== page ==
What you can’t see can hurt your sugarbeet yields
When we think about damage to our crops, we often focus on what we can see – those insects, weeds and diseases visibly hurting our yields. What we sometimes forget is that there can also be threats quietly eating away at our profits out of sight below the surface. One such “invisible” pest afflicting sugarbeet growers is the sugarbeet cyst nematode (BCN).
The number of fields with confirmed BCN presence has grown drastically over the last 30 years, and the pest has become increasingly difficult to manage. These microscopic parasitic can cause extensive damage such as reduced stand, stunted beet growth and decreased root efficiency, all of which can lead to yield losses up to 80 percent. The battle against BCN is fought with proactive management practices beginning at seed selection time.
The Syngenta sugarbeet portfolio has several nematode-tolerant Hilleshög® brand sugarbeet varieties. These varieties are offered in areas where nematodes pose a significant threat to crops. Please check with your local Hilleshög Sales Agent or co-op agronomist for availability.
To further enhance protection against BCN, Syngenta also offers Clariva® pn seed treatment nematicide. When used in conjunction with CruiserMaxx® Sugarbeets insecticide/fungicide, combination of separately registered products, Clariva pn seed treatment provides triple protection against seedling diseases, insects and BCN through its unique mode of action, maximizing yield and profit potential.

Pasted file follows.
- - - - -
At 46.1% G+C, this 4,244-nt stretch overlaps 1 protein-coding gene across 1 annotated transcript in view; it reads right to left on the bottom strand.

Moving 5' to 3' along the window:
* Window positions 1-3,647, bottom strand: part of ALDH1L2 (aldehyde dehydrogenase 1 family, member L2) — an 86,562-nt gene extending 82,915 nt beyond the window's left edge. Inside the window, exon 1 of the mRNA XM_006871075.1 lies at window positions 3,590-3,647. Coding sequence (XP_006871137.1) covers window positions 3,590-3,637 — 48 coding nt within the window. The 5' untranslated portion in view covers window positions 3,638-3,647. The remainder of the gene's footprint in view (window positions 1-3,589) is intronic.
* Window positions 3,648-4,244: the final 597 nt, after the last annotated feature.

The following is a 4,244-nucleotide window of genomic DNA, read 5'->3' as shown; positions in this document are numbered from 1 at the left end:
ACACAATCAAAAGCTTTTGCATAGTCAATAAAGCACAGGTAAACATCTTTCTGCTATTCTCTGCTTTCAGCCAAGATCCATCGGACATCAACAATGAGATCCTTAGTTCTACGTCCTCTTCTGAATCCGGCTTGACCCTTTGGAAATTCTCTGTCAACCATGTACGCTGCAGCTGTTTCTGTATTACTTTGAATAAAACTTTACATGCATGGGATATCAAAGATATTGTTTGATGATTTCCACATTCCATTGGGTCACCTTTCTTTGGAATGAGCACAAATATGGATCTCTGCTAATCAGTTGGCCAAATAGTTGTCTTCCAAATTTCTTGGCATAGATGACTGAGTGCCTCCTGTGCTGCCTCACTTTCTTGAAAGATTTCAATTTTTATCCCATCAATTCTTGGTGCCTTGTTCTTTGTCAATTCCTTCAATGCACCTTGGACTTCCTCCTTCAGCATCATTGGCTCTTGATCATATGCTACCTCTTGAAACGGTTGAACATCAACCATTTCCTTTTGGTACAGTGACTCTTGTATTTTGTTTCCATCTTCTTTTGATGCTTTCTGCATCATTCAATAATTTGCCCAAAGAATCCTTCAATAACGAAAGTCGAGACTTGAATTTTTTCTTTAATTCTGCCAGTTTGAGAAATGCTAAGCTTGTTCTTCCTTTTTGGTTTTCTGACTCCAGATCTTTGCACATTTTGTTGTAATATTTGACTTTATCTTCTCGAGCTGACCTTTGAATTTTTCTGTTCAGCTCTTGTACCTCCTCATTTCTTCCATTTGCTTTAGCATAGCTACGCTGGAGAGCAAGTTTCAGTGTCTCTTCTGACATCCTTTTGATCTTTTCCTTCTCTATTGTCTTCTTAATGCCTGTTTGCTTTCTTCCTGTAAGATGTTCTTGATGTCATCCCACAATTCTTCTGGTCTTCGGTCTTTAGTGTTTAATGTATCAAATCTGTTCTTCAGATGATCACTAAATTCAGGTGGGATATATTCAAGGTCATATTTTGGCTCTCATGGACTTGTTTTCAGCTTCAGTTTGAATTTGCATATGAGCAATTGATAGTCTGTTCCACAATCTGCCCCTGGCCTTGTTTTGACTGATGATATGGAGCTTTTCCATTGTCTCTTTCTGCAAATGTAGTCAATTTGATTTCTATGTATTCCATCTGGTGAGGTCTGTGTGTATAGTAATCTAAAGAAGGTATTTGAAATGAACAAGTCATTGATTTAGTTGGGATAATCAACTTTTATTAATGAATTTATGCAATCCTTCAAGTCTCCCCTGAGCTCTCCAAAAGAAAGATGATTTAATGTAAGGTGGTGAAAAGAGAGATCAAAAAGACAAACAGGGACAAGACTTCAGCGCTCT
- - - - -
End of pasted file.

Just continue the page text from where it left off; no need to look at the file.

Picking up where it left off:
In addition to choosing the best-suited variety and seed treatment for your field, be sure you are soil testing and scouting regularly throughout the season to monitor for signs of BCN damage. It’s also important to speak with local seed agents and agronomists who can provide recommendations about timely crop management. In doing so, you’ll help ensure your crop gets off to a healthy start and remains competitive throughout the season, ultimately enabling you to maximize your return on investment.
For more on the invisible pest, check out this infographic.
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